People Like Us

Uncategorized Sep 14, 2015 No Comments

From Stella Rosa McDonald

People Like Us shows artists working with unique technologies such as data visualization, digital animation and virtual mapping alongside those working with the more traditional mediums of video, sound and music. Curator Felicity Fenner’s title seems divisive — a caveat invoked by the comfortable majority perhaps, or a slur against a lesser other — but, in this context, it refers to the nature of our shared humanity rather than the distances between us. Thematically the exhibition broadly charts our social selves—the need we have to communicate, the complex and contradictory ways we do it and the emotional, biological and spiritual cost of interconnectedness.

Healy and Cordeiro

As in any examination of life, death is a central theme. Claire Healy & Sean Cordeiro’s first-ever video work The Drag… (After the peak), 2015 documents a mechanic dismantling and rebuilding a racecar. Following J.G Ballard’s notion of the car as an extension of our own bodies and the car crash as the most dramatic experience we will have in our lives aside from death, Healy & Sean Cordeiro’s video explores movement and transportation through the prism of mortality and the mechanization of our own construction and decay. The car itself sits like a cenotaph in the galleries. In the requiem Symphony No 11: Hillsborough Memorial by British composer and video artist Michael Nyman, a woman sings the names of the 96 sports fans that died in the Hillsborough football stadium collapse over music Nyman composed on the afternoon the tragedy took place. As a tune you can carry in your head—a site-less memorial—it is a lasting and affective remembrance of the dead. Originally commissioned for the 2014 Liverpool Biennale, this is the Australian premiere of Nyman’s elegiac work.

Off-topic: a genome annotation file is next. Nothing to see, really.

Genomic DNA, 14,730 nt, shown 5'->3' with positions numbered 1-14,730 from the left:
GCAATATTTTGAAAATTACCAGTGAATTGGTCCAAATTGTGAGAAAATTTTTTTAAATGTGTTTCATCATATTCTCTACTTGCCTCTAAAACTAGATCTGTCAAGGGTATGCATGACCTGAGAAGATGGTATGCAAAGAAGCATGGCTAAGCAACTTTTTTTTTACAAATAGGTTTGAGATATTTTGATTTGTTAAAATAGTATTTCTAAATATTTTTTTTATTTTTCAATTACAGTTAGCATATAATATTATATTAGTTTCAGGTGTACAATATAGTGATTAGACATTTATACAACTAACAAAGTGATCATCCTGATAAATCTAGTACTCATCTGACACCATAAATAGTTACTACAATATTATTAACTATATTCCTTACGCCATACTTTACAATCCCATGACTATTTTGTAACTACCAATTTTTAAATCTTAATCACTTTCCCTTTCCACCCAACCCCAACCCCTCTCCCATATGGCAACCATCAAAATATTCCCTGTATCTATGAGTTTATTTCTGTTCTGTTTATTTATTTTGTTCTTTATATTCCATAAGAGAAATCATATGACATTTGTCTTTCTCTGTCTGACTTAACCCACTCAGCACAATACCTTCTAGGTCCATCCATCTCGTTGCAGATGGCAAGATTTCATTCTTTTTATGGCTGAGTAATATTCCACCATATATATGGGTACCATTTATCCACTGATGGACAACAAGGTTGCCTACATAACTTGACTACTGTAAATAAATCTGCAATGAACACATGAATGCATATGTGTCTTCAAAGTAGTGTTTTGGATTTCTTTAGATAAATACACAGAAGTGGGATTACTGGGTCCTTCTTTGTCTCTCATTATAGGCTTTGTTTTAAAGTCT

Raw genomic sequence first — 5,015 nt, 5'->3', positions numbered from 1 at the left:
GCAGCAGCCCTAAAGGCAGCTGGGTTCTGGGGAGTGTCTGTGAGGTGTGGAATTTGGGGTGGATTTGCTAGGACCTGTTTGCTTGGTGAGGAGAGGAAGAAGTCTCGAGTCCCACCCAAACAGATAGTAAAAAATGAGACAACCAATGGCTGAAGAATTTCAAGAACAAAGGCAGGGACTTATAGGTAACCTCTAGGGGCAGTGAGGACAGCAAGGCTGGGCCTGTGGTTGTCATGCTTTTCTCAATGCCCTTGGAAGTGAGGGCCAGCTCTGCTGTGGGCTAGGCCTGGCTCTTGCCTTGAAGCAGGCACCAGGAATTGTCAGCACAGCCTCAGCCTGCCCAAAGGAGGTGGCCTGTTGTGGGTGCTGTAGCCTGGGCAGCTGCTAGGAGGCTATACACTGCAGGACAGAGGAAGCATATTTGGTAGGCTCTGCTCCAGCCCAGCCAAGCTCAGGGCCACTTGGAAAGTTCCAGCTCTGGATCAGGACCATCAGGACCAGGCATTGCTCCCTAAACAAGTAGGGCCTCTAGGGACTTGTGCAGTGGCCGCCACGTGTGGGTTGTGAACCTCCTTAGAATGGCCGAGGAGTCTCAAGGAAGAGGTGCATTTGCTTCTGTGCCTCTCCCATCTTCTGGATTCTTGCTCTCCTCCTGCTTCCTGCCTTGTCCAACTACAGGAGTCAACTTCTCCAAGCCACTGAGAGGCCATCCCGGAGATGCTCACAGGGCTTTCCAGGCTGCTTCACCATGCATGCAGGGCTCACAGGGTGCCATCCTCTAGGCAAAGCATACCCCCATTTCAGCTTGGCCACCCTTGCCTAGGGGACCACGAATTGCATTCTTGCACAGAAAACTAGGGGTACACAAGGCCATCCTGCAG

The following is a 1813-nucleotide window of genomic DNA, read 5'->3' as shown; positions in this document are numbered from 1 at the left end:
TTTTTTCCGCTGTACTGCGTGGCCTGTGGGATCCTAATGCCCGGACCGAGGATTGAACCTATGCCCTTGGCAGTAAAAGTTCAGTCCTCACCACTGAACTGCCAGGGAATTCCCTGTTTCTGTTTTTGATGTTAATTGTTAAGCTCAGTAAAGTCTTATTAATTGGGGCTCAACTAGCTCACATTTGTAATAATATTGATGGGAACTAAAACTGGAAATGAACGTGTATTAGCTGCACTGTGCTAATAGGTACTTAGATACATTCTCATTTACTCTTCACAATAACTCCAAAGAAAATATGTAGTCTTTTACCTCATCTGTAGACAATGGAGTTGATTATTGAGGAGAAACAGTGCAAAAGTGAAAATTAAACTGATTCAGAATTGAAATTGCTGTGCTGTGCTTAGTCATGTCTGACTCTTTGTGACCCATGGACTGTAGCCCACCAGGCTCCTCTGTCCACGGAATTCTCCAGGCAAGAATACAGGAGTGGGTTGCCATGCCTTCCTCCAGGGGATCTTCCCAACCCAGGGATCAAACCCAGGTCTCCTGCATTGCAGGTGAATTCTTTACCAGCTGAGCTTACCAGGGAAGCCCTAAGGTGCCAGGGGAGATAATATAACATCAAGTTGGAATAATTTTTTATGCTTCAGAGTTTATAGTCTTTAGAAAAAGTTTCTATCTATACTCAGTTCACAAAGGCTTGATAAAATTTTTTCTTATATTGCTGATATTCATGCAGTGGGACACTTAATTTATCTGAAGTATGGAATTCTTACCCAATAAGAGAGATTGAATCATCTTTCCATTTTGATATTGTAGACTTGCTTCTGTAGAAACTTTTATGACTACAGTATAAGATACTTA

The notion of the inner self is taken literally in two works that take viewers on an excursion through the usually hidden systems of the body. John McGhee’s medical visualisation Inside – Topologies of Stroke, 2015 is a virtual tour of a stroke-affected brain. Built from real data the immersive work is a miracle of art and science. By wearing an Oculus Rift Virtual Reality headset we participate in mapping the diseased body; it is as if by seeing it, we are able to heal it, giving a spiritual dimension to the term ‘knowing oneself’. In Yuri Ancarani’s quasi documentary Da Vinci, 2012, the human body appears like an alien terrain shot in night vision. The short film demonstrates the da Vinci Surgical System, a sophisticated robotic super surgeon designed to limit invasive procedures. We begin inside the body—which looks like a system of underwater caves—and end in an empty theatre with the surgeon playing dominoes with the da Vinci’s robotic arms. Ancarani’s work often portrays extreme human conditions and Da Vinci shows how alien we are, even to ourselves.

This is an exhibition that charts the scale of humanity: the physical, spiritual and emotional variety of our species, to demonstrate that there is no-one like you. Though we share time, bodies and emotions—there are, in fact, no people like us.

Until November 7
UNSW Galleries, Paddington
Pic: Claire Healy and Sean Cordeiro, The Drag… (After the peak), 2015. Rover P6; 2-channel video, Colour, sound, 28 minutes. Courtesy the artists and Roslyn Oxley9 Gallery, Sydney

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Stella Rosa McDonald

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